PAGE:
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New York Nursing License

Mirroring national projections, demand for registered nurses is expected to grow in New York as the state shakes off the effects of the recession and the healthcare industry adjusts to new initiatives, according to the Healthcare Association of New York State.

The association’s June 2011 survey found that hospitals had higher vacancy rates for RNs and that those positions were among the most difficult to fill because of shortages or competition.

More than 50% of the state’s RNs are 50 years or older, the survey found, and that aging workforce will combine with an increase in the number of elderly patients with chronic conditions to drive demand for nurses.

From 2008 to 2018, the number of RN jobs statewide will jump by more than 21,000 to almost 185,000, the New York State Department of Labor projected. That represents a 13% increase, making nursing one of the fastest-growing occupations.

Nationwide, the employment rate for RNs is expected to increase 26% between 2010 and 2020, according to the U.S. Bureau of Labor Statistics (BLS) Occupational Outlook Handbook, 2012-2013 Edition.

The national job growth is expected to be faster in traditional hospital settings, as well as in settings such as physicians’ offices, home healthcare services and outpatient care centers.

In 2011, the average annual salary for nurses in New York was just more than $75,000, according to the state’s Labor Department.

Nationally, the median annual wage of registered nurses was $64,690 in 2010, according to the BLS.

The education level of nurses should remain an area of focus in coming years.

A 2011 report by the Institute of Medicine called for the percentage of nurses with bachelor’s degrees to rise to 80% nationally by 2020. Among the ways to meet that goal, the report noted: online learning and RN to BSN degree programs.

The Healthcare Association of New York State’s survey noted that just 33% of RNs statewide have a Bachelor of Science in Nursing. Family responsibilities and work schedule conflicts were cited as the most common obstacles to pursuing an advanced degree.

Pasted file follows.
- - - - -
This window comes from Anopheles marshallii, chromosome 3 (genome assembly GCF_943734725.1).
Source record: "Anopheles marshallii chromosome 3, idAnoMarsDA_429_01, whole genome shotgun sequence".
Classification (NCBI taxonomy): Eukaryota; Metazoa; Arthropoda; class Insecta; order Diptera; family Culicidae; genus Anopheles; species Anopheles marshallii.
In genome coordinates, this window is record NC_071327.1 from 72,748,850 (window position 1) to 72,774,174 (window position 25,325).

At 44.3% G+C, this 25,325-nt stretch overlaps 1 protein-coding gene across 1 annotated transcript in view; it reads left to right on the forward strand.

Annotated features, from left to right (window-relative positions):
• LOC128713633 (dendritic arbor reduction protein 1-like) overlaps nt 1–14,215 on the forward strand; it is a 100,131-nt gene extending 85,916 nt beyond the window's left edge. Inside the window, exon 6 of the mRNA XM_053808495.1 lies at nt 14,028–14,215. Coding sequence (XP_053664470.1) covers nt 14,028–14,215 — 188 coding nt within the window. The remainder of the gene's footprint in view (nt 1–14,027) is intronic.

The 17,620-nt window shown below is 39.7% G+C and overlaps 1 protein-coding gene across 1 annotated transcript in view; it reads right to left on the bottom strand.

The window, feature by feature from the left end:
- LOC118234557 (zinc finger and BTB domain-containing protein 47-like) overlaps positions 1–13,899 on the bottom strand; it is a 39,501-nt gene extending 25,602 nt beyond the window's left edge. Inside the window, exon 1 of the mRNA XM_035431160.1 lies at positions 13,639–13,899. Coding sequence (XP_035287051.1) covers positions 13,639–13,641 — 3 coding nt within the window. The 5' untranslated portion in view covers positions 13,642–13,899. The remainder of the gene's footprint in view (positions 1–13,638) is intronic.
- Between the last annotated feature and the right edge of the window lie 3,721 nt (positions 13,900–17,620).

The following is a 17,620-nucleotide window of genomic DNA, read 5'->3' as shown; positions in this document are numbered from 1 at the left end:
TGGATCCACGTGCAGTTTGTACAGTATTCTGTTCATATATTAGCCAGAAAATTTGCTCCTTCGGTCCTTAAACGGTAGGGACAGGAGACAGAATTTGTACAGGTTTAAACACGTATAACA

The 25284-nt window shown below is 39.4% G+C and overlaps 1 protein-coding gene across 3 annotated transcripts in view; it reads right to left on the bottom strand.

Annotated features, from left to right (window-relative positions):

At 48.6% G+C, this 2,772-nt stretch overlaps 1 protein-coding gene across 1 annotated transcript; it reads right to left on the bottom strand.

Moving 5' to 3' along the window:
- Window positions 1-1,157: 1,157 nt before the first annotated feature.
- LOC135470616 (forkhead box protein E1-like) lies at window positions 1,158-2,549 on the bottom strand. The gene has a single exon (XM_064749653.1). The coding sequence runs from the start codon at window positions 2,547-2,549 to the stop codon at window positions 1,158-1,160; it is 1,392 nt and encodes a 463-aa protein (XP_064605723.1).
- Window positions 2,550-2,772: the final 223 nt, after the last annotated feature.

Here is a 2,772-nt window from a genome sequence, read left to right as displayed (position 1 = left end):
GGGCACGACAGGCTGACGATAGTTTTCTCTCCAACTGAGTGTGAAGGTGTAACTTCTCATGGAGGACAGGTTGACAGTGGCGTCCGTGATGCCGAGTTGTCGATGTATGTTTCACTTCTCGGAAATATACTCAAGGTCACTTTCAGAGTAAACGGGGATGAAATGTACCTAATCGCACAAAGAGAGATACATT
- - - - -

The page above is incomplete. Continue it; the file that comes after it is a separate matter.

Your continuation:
New York Nursing License Requirements

New York State requires that applicants for RN licensure must have at least a two-year degree or diploma from a state-approved nursing program, complete training or coursework in the identification and reporting of child abuse and pass the National Council Licensure Examination for Registered Nurses (NCLEX-RN).

In order to maintain their license, RNs must re-register every three years.

Every four years, all RNs must complete training or courses in infection control and barrier precautions, including engineering and work controls to prevent the transmission of human immunodeficiency virus (HIV) and the hepatitis B virus (HBV).

RNs licensed in another state must submit verification of that license to the New York State Education Department in order to practice in the Empire State.

New York State Board of Nursing

It’s important to note that nursing licensure requirements and fees can change. For the most up-to-date information contact the New York State Board of Nursing at:

Mailing address:Education Building, 89 Washington Avenue, 2nd Floor West Wing, Albany, NY 12234

Phone:(518) 474-3817

Website: www.op.nysed.gov/prof/nurse/

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